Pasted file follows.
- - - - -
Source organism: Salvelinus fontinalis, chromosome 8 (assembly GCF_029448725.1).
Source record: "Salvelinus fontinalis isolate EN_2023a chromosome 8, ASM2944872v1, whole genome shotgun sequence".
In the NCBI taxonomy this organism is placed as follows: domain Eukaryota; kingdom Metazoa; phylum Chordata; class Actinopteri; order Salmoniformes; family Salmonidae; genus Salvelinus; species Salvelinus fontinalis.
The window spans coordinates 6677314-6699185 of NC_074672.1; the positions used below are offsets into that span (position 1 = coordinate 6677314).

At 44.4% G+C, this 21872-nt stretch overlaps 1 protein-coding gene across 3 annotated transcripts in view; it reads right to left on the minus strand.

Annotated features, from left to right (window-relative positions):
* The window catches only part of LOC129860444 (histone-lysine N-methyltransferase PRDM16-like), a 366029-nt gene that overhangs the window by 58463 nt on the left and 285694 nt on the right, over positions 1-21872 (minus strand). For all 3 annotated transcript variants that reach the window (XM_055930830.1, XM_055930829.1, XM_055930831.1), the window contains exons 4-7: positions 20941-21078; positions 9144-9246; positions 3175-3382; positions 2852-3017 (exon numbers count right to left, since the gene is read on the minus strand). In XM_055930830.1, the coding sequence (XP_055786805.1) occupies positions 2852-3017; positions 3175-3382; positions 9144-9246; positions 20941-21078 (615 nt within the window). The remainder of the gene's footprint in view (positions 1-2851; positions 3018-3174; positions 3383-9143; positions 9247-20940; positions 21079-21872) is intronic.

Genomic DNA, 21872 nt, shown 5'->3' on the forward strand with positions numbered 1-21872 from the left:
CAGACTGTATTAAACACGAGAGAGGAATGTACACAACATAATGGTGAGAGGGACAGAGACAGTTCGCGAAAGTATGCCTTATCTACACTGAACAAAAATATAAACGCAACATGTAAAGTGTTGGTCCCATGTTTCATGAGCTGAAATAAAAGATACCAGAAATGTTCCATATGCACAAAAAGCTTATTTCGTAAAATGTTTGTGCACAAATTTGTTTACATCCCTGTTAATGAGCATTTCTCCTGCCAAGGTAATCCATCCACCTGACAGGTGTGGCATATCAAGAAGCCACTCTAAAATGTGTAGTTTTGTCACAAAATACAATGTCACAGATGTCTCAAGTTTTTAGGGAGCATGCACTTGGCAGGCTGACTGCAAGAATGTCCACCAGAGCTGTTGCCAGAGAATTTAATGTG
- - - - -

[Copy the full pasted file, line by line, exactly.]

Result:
Source organism: Salvelinus fontinalis, chromosome 8 (assembly GCF_029448725.1).
Source record: "Salvelinus fontinalis isolate EN_2023a chromosome 8, ASM2944872v1, whole genome shotgun sequence".
In the NCBI taxonomy this organism is placed as follows: domain Eukaryota; kingdom Metazoa; phylum Chordata; class Actinopteri; order Salmoniformes; family Salmonidae; genus Salvelinus; species Salvelinus fontinalis.
The window spans coordinates 6677314-6699185 of NC_074672.1; the positions used below are offsets into that span (position 1 = coordinate 6677314).

At 44.4% G+C, this 21872-nt stretch overlaps 1 protein-coding gene across 3 annotated transcripts in view; it reads right to left on the minus strand.

Annotated features, from left to right (window-relative positions):
* The window catches only part of LOC129860444 (histone-lysine N-methyltransferase PRDM16-like), a 366029-nt gene that overhangs the window by 58463 nt on the left and 285694 nt on the right, over positions 1-21872 (minus strand). For all 3 annotated transcript variants that reach the window (XM_055930830.1, XM_055930829.1, XM_055930831.1), the window contains exons 4-7: positions 20941-21078; positions 9144-9246; positions 3175-3382; positions 2852-3017 (exon numbers count right to left, since the gene is read on the minus strand). In XM_055930830.1, the coding sequence (XP_055786805.1) occupies positions 2852-3017; positions 3175-3382; positions 9144-9246; positions 20941-21078 (615 nt within the window). The remainder of the gene's footprint in view (positions 1-2851; positions 3018-3174; positions 3383-9143; positions 9247-20940; positions 21079-21872) is intronic.

Genomic DNA, 21872 nt, shown 5'->3' on the forward strand with positions numbered 1-21872 from the left:
CAGACTGTATTAAACACGAGAGAGGAATGTACACAACATAATGGTGAGAGGGACAGAGACAGTTCGCGAAAGTATGCCTTATCTACACTGAACAAAAATATAAACGCAACATGTAAAGTGTTGGTCCCATGTTTCATGAGCTGAAATAAAAGATACCAGAAATGTTCCATATGCACAAAAAGCTTATTTCGTAAAATGTTTGTGCACAAATTTGTTTACATCCCTGTTAATGAGCATTTCTCCTGCCAAGGTAATCCATCCACCTGACAGGTGTGGCATATCAAGAAGCCACTCTAAAATGTGTAGTTTTGTCACAAAATACAATGTCACAGATGTCTCAAGTTTTTAGGGAGCATGCACTTGGCAGGCTGACTGCAAGAATGTCCACCAGAGCTGTTGCCAGAGAATTTAATGTG